Adulting by Neharika Gupta


There was a time when I used to relish escapist urban chick lit works by Indian Authors. The likes of Advaita Kala, Ahmed Faiyas, and Durjoy Dutta came to my rescue whenever I used to suffer from reader's block. For that matter, I had even enjoyed the then-teen sensation Kavya Vishwanathan's How Opal Mehta Got Kissed, got wild, and got a life (which incidentally was pulled off the shelves due to plagiarism charges).

I picked up Adulting by Neharika Guptha, expecting it to be an entertaining young urban chick lit. The cover was somewhat attractive, and the blurb promised a 'Bold, unapologetic story of love and self-discovery, heartache, and book launches. Harper Collins had put faith in a debutant Indian author was another bait for picking up this one. Also, it's cool to get indulged in reading about rich people's problems once in a while, right?

The principal characters are Aisha, a famous blogger; Ruhi, a publishing consultant and Tejas, a budding author. The snail-paced plot tries to trace their lives, ambitions, and love life.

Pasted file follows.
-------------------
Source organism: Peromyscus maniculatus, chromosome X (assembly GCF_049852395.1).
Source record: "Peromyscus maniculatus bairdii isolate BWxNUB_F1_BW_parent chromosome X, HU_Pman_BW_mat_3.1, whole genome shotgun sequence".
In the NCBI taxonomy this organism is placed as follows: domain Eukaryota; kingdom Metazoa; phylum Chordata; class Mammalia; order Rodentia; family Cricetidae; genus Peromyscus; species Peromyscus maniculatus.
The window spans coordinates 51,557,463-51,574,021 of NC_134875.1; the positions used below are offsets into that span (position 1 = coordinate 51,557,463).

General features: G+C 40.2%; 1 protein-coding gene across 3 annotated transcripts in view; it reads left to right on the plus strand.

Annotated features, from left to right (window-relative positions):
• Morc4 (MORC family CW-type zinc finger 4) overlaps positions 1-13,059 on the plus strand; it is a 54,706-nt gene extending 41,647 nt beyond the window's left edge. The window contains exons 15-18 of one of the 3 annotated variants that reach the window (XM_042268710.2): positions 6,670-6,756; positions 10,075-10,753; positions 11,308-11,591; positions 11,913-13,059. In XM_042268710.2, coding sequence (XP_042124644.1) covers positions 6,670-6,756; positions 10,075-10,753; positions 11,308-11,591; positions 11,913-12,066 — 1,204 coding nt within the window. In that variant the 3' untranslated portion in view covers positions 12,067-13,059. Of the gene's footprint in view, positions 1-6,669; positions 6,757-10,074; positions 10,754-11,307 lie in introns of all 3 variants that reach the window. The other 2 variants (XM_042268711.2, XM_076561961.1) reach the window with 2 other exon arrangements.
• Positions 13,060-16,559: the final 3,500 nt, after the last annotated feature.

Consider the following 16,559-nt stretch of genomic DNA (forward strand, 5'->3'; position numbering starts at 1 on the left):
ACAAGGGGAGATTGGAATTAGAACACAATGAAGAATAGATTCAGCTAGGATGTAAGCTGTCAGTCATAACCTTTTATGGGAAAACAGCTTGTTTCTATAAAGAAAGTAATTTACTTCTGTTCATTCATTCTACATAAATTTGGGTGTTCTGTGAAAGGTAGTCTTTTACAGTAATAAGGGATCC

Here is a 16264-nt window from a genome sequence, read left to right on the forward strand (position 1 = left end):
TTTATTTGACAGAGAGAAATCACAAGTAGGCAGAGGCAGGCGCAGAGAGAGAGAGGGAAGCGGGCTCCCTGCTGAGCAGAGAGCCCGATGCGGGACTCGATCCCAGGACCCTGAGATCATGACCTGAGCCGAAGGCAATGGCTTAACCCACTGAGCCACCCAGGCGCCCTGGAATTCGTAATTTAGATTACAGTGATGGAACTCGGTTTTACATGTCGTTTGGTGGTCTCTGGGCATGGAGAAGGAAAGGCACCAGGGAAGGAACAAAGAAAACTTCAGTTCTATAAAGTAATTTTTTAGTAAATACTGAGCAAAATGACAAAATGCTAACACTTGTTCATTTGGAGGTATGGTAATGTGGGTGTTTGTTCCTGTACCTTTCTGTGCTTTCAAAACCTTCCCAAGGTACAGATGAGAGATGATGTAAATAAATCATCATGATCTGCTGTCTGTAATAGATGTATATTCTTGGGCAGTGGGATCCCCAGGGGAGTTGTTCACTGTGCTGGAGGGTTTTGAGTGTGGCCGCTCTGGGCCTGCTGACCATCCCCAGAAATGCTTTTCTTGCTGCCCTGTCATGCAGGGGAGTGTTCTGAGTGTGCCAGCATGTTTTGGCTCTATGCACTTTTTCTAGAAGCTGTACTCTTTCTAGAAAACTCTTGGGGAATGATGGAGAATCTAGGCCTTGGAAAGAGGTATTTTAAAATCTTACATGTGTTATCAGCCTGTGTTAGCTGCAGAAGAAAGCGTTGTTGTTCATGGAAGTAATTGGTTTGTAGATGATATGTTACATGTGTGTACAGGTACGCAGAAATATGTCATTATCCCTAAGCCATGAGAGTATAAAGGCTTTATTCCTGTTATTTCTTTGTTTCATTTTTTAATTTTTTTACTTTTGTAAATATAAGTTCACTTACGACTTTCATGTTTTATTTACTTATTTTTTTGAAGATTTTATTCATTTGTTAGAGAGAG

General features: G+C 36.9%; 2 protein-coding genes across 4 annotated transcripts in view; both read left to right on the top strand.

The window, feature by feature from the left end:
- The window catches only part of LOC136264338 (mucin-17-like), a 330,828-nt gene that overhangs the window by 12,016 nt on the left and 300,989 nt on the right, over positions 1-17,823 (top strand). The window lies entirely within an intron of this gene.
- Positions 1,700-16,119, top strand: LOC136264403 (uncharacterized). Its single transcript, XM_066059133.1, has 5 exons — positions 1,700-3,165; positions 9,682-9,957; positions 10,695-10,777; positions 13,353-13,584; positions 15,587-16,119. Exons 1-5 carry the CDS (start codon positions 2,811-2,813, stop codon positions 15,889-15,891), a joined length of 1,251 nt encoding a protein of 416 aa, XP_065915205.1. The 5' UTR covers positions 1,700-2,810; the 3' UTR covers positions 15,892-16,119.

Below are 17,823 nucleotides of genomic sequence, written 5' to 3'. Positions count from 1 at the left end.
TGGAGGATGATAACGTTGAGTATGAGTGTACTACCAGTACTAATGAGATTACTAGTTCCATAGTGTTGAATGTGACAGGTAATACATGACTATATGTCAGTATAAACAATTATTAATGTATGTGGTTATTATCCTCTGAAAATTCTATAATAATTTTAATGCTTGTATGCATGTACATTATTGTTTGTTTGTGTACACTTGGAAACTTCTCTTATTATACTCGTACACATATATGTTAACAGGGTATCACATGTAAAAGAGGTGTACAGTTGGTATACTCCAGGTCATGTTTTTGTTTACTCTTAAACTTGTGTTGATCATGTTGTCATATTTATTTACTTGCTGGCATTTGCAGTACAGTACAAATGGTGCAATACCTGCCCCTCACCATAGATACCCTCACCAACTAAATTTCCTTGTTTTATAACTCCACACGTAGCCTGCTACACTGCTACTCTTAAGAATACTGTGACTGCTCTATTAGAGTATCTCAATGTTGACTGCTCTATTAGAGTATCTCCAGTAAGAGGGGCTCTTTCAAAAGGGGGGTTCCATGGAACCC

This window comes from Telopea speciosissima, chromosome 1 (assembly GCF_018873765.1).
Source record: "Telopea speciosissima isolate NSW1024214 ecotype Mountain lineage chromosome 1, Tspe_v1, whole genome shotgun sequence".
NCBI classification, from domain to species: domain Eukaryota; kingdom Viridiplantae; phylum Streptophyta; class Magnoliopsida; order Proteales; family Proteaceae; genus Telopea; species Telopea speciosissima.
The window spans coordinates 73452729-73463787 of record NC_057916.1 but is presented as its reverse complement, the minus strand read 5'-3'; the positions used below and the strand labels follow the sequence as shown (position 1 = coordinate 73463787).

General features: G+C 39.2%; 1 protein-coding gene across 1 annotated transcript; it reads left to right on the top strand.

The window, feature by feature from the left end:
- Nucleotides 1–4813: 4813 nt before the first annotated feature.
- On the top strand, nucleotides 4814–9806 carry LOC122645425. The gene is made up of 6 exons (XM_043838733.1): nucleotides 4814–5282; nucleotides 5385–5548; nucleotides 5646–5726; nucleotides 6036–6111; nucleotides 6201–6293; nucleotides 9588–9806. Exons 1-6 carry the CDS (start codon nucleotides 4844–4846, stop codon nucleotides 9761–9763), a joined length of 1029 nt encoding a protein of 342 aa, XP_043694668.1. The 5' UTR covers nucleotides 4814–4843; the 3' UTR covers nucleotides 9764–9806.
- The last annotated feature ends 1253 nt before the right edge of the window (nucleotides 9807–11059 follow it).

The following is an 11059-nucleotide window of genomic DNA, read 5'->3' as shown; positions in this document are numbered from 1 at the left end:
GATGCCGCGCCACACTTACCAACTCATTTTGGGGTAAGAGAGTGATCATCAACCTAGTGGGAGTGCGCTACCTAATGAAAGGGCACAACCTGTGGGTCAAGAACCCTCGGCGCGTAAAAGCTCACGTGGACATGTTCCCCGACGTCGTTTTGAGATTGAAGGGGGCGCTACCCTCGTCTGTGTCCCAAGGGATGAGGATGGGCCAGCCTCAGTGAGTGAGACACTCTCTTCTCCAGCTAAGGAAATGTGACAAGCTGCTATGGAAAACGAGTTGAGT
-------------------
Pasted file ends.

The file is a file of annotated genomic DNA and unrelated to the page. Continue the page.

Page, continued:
With bland, unlikeable characters, tedious scenes, and an unimaginative setting, Adulting suffers from pacing issues and a flimsy plot. The writer herself seems confused about the core theme of the book, and the narrative drags aimlessly, trying to fit in so many themes topically, parenting,  the cut-throat world of trade publishing, urban love, and body issues with none managing to leave any kind of impression with the hapless reader. Pages and Pages of boring text ensue, and even the love triangle involving Ruhi-Tejas-Aisha comes a cropper. The insipid journal entries by Aisha only serve to add to the boredom. The track involving the writer, Litracy Publishing House and the writer's block also comes across as half baked and monotonous and the reader never gets to sympathise with the predicaments of Tejas.

On the whole, I picked up this one expecting to read a fun, Indian Chick-lit after a long time. Sad that I couldn't even finish this one published by Harper Collins.Also, I don't think I will pick up an Indian Chick-lit any time in the near future, again!

Ps- Why the title, by the way?


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